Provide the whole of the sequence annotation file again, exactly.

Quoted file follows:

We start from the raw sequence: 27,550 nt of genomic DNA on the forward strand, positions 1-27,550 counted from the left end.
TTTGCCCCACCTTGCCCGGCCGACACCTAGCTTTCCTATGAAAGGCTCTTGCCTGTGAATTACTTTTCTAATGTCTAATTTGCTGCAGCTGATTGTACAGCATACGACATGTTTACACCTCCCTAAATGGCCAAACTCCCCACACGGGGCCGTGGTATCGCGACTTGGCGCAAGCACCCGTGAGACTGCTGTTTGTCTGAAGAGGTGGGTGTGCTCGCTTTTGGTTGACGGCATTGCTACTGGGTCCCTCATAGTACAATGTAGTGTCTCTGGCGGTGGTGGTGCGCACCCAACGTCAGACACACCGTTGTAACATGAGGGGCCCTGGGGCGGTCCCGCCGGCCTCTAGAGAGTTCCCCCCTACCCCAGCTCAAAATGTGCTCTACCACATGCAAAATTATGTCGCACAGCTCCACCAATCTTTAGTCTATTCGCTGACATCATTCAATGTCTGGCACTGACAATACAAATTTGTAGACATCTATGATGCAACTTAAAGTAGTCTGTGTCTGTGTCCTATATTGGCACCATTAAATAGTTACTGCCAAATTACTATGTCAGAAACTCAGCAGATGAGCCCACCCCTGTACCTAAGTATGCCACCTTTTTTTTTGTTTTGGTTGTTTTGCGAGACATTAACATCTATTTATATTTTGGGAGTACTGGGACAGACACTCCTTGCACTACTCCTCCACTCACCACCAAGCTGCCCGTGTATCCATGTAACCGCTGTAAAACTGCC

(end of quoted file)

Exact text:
We start from the raw sequence: 27,550 nt of genomic DNA on the forward strand, positions 1-27,550 counted from the left end.
TTTGCCCCACCTTGCCCGGCCGACACCTAGCTTTCCTATGAAAGGCTCTTGCCTGTGAATTACTTTTCTAATGTCTAATTTGCTGCAGCTGATTGTACAGCATACGACATGTTTACACCTCCCTAAATGGCCAAACTCCCCACACGGGGCCGTGGTATCGCGACTTGGCGCAAGCACCCGTGAGACTGCTGTTTGTCTGAAGAGGTGGGTGTGCTCGCTTTTGGTTGACGGCATTGCTACTGGGTCCCTCATAGTACAATGTAGTGTCTCTGGCGGTGGTGGTGCGCACCCAACGTCAGACACACCGTTGTAACATGAGGGGCCCTGGGGCGGTCCCGCCGGCCTCTAGAGAGTTCCCCCCTACCCCAGCTCAAAATGTGCTCTACCACATGCAAAATTATGTCGCACAGCTCCACCAATCTTTAGTCTATTCGCTGACATCATTCAATGTCTGGCACTGACAATACAAATTTGTAGACATCTATGATGCAACTTAAAGTAGTCTGTGTCTGTGTCCTATATTGGCACCATTAAATAGTTACTGCCAAATTACTATGTCAGAAACTCAGCAGATGAGCCCACCCCTGTACCTAAGTATGCCACCTTTTTTTTTGTTTTGGTTGTTTTGCGAGACATTAACATCTATTTATATTTTGGGAGTACTGGGACAGACACTCCTTGCACTACTCCTCCACTCACCACCAAGCTGCCCGTGTATCCATGTAACCGCTGTAAAACTGCC